Wednesday, August 3, 2011

Book Review: The Adventures of Three Raccoons Raised by a Human Mother

The Adventures of Three Raccoons Raised by a Human Mother
Author:  Nieves Monge
I wanted to read this book to my children because I have a desire for them to develop an appreciation for nature and wildlife.  There is no secret to the storyline, as the title The Adventures of Three Raccoons Raised by a Human Mother, gives it away.  What the title does not do, however, is tell of Monge’s passion for wildlife.

Being only eighteen pages, and the fact that I am not familiar with the author, I wanted to pre-read the book before I shared it with the boys. 

Mom’s few dislikes:
The writing is disjointed, jumpy, and overall leaves a lot to be desired.  The word “etc.” has no place in a child’s story.  The language was not as descriptive as it could have been.  It was listed as a juvenile book, and as such, I made the mistake of expecting at least one or two pictures or photographs.

Mom’s likes:
The author clearly expresses her love and devotion to animals.  I think she made the rehabilitation process very understandable to a young child.  From rescuing the animals and feeding them nutritious foods, to developing their natural instincts and returning them to the wild, it is all very clear that this is a specific mission and the animals' survival is at stake.   Occasionally the vocabulary perked up with words like “immersed” and this I appreciated, as I prefer the books I read aloud to be descriptive and full of rich language.  I don’t think it needs to be watered down for a child to appreciate the story.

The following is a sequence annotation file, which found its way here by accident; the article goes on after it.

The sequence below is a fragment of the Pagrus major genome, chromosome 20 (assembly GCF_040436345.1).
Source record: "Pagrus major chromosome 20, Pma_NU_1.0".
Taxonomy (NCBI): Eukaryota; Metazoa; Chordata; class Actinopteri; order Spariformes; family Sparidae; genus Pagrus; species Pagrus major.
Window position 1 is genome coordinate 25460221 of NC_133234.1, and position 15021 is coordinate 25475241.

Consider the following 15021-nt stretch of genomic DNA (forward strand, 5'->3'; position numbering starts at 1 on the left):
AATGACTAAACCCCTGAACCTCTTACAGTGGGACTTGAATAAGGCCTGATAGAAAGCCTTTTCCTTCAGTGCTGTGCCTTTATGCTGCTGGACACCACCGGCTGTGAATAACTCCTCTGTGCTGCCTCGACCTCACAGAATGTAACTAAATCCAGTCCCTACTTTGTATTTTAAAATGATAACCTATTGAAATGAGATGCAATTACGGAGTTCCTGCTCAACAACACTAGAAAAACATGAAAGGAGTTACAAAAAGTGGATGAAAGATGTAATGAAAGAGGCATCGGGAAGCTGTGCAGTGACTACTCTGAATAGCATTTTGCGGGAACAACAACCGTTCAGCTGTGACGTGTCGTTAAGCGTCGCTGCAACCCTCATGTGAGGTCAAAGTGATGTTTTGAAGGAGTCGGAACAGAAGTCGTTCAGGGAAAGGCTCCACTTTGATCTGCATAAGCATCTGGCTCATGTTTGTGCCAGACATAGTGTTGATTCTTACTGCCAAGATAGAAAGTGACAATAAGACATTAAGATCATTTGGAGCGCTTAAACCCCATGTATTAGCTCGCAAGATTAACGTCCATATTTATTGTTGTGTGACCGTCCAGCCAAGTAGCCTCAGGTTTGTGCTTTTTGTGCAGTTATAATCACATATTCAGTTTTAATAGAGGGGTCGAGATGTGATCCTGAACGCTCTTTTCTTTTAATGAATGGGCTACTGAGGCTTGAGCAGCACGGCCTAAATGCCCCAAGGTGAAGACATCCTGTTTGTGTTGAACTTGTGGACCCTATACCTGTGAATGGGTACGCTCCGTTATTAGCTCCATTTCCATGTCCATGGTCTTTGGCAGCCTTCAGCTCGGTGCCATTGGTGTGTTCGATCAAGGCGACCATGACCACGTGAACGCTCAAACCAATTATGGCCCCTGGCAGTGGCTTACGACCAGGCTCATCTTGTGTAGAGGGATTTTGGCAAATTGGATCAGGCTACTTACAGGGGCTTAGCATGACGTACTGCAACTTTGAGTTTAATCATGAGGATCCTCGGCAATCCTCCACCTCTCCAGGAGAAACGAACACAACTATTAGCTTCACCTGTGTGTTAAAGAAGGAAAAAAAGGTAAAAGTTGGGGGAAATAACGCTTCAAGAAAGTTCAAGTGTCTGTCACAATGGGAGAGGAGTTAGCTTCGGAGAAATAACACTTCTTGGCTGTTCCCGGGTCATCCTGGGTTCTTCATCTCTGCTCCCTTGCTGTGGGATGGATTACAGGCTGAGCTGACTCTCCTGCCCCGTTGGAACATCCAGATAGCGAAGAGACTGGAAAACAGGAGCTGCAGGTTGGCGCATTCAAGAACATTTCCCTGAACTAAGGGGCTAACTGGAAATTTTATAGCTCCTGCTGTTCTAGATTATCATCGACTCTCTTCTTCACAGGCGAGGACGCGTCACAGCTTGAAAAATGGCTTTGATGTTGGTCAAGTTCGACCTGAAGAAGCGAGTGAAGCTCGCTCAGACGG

So...what does the boy think?

While Elliott is still a little young yet to follow the entire story and gets somewhat distracted during our readings, he does understand the story line.  We are still working through the book in short readings, and he will ask for it voluntarily.  Being 4, he was naturally disappointed that there were not any pictures.  To remedy this, I supplemented with a few pictures online and some YouTube videos of baby raccoons, and he has thoroughly enjoyed that.

To be honest, Elliott is naturally inquisitive and seems to prefer the straight fact-telling parts of the book over the story itself.  We have already had discussions about how animals belong in the wild in their natural habitats and of course we talked about nocturnal animals, as that has always been an interesting topic for him.  I am positive he will appreciate the ending, and this is a book I am willing to keep on our bookshelf.

You can learn more here.

I received a complimentary copy of The Adventures of Three Raccoons Raised by a Human Mother as a member of the Dorrance Publishing Book Review Team.  Visit to learn how you can become a member of the Book Review Team.

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